RTCrawford's Weblog

I don't make this stuff up. I'm not that smart.

Archive for May 2009

Sometimes You’re The Windshield …

with 5 comments

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Well, I’ve been true to my word on the investing front.  It has been some time since my last posting, and, at that time, I wrote that I planned to wait for the market to regain some measure of sanity, as measured by a VIX below 30.  Prior to that, I reassessed my portfolio, insuring I was comfortable holding each regardless of the market’s crisis.  Since then, I’ve made no changes and avoided the urge to post.  The effect has been to lose just 2 percent of my portofolio’s value — down just under 20 percent at the market’s worst, when the market was down roughly 50 percent.  With the market up from its recent lows, I fully expect that we will retest the lows, but it is time to start looking for values again … humbled, certainly, … .  So, stay tuned.

Some times you’re the windshield … Sometimes you’re the bug.

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SC,

Thank you for the question on healthcare stocks. Since most of our correspondence has surrounded UNH, I should note that I have not sold a single share in that position. Ditto with TEVA, FRX, and quasi-health-stocks JNJ and PG. Sometime back, I did take a speculative position in SLP and have been aggressively acquiring MCK (which is now the largest single holding in my portfolio). Since the market highs last August, my healthcare holdings are up 8 percent in equity value appreciation (before taking dividends into account). By comparison, the S&P is down 30 percent and the index of S&P healthcare stocks is down 18 percent.

Windshield1

This (above) shows current holdings and the percentage paper gain/loss before dividends. It does not show realized gains and losses, which add a further 5.577 percent to the total.

More importantly, the question you ask is more germane to the dilemma confronting investors today — are any of these worth considering now. Here is my summary-analysis sheet for each of the stocks mentioned above:

Windshield2

Discount is the percent below estimated DCF value (using FCF growth rates for the prior decade), 1/2 Kelly should be ignored, PM and AT represent profit margin and asset turns, EPV and RV are earnings power value and replication value, CLIAB is current liabilities, ALTZ is Altman Z, and OE is owner’s earnings. Note that PG is selling at an exceedingly high price to adjusted book, TEVA’s ROE is low, and MCK’s profit margin (PM) hasn’t caught up with the latest results. JNJ’s DCF discount is roughly at the same value as when Buffett began acquiring. Otherwise, each is worthy of holding and all are worth considering as new investments if basing the decision only on prior results. [Note: I’m not touting any, specifically, because you didn’t ask, and, until your note, I’d been pretty successful exiting this side of the blog. The graphic is provided just to indicate that, for my personal holdings, I still perform the analysis earlier postings documented.]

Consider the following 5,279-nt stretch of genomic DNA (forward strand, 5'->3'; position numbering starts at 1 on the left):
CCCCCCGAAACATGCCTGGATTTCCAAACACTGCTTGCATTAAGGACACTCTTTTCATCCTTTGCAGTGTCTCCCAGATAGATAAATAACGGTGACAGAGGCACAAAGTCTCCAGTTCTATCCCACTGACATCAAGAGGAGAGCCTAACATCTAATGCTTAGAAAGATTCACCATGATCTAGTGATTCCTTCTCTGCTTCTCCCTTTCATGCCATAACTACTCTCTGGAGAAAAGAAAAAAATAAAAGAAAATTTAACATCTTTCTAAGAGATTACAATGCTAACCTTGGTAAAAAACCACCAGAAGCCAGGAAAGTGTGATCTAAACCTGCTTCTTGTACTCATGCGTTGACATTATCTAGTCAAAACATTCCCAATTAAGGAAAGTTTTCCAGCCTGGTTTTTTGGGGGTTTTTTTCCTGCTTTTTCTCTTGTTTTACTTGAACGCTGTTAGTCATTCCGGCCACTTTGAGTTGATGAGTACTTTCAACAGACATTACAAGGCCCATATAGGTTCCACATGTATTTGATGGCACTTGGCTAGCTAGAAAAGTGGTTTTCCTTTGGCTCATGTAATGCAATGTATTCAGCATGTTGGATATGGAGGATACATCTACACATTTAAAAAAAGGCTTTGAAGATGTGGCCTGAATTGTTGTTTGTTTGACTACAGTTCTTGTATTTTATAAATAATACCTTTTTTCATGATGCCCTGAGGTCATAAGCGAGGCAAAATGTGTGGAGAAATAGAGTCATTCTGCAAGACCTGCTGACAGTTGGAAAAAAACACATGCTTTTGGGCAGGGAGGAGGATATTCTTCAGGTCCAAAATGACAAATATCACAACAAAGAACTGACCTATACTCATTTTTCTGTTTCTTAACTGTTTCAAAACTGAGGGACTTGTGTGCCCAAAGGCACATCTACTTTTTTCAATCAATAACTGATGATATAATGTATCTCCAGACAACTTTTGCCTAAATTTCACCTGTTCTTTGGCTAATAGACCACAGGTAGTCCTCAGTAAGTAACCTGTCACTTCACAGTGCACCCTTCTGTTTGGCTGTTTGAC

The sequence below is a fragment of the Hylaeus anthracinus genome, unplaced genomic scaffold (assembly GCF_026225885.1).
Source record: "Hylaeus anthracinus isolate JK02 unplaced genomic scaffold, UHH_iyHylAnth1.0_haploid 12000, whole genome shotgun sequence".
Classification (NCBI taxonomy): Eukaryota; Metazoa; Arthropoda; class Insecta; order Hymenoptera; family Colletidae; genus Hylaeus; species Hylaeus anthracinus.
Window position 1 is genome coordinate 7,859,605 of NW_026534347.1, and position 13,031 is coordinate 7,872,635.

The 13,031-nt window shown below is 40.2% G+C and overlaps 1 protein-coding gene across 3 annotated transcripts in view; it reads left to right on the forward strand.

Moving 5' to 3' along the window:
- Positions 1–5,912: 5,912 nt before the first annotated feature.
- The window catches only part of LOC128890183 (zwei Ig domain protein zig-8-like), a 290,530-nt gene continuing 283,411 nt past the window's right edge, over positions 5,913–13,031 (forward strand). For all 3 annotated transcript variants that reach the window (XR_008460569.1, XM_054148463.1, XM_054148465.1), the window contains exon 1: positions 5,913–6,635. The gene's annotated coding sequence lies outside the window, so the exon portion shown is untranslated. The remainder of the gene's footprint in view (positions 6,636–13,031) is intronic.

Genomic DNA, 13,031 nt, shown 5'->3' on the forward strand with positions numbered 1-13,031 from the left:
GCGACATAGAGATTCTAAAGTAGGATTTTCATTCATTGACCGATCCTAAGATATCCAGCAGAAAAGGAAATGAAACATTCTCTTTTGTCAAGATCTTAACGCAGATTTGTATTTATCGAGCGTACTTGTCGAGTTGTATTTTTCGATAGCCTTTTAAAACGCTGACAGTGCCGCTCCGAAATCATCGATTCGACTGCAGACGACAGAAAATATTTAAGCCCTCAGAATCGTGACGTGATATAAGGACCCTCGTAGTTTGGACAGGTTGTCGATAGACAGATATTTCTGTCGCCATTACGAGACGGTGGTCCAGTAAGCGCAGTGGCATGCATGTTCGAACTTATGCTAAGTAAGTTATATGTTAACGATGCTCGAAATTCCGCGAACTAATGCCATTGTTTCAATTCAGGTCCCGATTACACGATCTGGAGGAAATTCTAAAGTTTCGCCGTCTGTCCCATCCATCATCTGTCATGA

As for my strategic view of the health market place, there is considerable uncertainty with the administration’s efforts. Those efforts have not costed-out favorably by the Congressional Budget Office (as predicted when we — you and I — first considered this issue), and, within recent weeks, opposition efforts have gained traction (those opposing “reform” as a progression toward a single payer or socialized medicine system). I believe both sides are wrong on too many fronts to recount here, but, in general, the status quo is unsustainable and no proposed reform will deliver the desired results. Eventually, we seem destined to move away from a free market system (having dawdled during the decades when meaningful intervention might have made a difference). The electorate, however, has not recognized this (nor have our political leaders of either party). So, I suspect the health insurance industry will survive as current efforts at reform, either, fail or some element of free market healthcare is retained in any legislative compromise. In other words, the dawdling seems likely to continue.

The bigger issue for the investor is positioning. While I bought UNH on the way down and have marginally benefited as the price has recovered somewhat (it was down as much 70 percent at one point), it remains one holding in a portfolio that is diversified across sectors and within healthcare. If it goes to zero, I’ll still be up on the sector. Note, however, that latest results indicate weighted average cost of capital marginally exceeds cash return on invested capital, even as the company exceeds an Altman-Z bankruptcy gray-zone risk of 1.81 (current assets cover 317 days of operating costs — not shown above). Moreover, the other stocks in the healthcare sector have no exposure to health insurance. JNJ and PG are internally diversified. MCK is internally diversified, even though it is largely viewed as pharma-distribution play. FRX and TEVA produce generics, and SLP is a pharma-research/IT play. So, while I have not sold UNH, I’m not adding, either.

SC, I hope this helps, and my apologies for the delay responding. I’m preparing for the coming school year and have been working to meet publication deadlines for a seminar text.

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Written by rcrawford

May 12, 2009 at 7:46 am

Posted in General